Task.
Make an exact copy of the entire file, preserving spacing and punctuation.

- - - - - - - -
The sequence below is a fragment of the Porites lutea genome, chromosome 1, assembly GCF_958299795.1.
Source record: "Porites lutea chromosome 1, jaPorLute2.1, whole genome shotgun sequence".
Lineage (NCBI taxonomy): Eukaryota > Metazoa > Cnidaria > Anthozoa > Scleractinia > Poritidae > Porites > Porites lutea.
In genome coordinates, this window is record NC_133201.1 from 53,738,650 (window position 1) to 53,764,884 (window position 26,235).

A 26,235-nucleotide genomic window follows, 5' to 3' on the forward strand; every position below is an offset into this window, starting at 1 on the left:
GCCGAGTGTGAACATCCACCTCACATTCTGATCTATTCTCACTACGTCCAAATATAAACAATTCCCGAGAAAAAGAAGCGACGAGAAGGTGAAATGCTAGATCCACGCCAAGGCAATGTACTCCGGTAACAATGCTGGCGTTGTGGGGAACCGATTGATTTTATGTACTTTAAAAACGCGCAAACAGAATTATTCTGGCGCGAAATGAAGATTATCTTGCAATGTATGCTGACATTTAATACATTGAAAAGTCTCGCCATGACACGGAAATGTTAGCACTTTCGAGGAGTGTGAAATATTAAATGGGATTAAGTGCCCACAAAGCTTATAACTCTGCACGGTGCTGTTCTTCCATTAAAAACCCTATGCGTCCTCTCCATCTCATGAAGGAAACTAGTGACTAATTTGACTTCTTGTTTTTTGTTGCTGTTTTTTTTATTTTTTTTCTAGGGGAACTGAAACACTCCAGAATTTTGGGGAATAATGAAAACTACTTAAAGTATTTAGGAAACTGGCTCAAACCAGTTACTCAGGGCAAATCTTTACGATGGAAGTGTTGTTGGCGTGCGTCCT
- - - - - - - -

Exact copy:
The sequence below is a fragment of the Porites lutea genome, chromosome 1, assembly GCF_958299795.1.
Source record: "Porites lutea chromosome 1, jaPorLute2.1, whole genome shotgun sequence".
Lineage (NCBI taxonomy): Eukaryota > Metazoa > Cnidaria > Anthozoa > Scleractinia > Poritidae > Porites > Porites lutea.
In genome coordinates, this window is record NC_133201.1 from 53,738,650 (window position 1) to 53,764,884 (window position 26,235).

A 26,235-nucleotide genomic window follows, 5' to 3' on the forward strand; every position below is an offset into this window, starting at 1 on the left:
GCCGAGTGTGAACATCCACCTCACATTCTGATCTATTCTCACTACGTCCAAATATAAACAATTCCCGAGAAAAAGAAGCGACGAGAAGGTGAAATGCTAGATCCACGCCAAGGCAATGTACTCCGGTAACAATGCTGGCGTTGTGGGGAACCGATTGATTTTATGTACTTTAAAAACGCGCAAACAGAATTATTCTGGCGCGAAATGAAGATTATCTTGCAATGTATGCTGACATTTAATACATTGAAAAGTCTCGCCATGACACGGAAATGTTAGCACTTTCGAGGAGTGTGAAATATTAAATGGGATTAAGTGCCCACAAAGCTTATAACTCTGCACGGTGCTGTTCTTCCATTAAAAACCCTATGCGTCCTCTCCATCTCATGAAGGAAACTAGTGACTAATTTGACTTCTTGTTTTTTGTTGCTGTTTTTTTTATTTTTTTTCTAGGGGAACTGAAACACTCCAGAATTTTGGGGAATAATGAAAACTACTTAAAGTATTTAGGAAACTGGCTCAAACCAGTTACTCAGGGCAAATCTTTACGATGGAAGTGTTGTTGGCGTGCGTCCT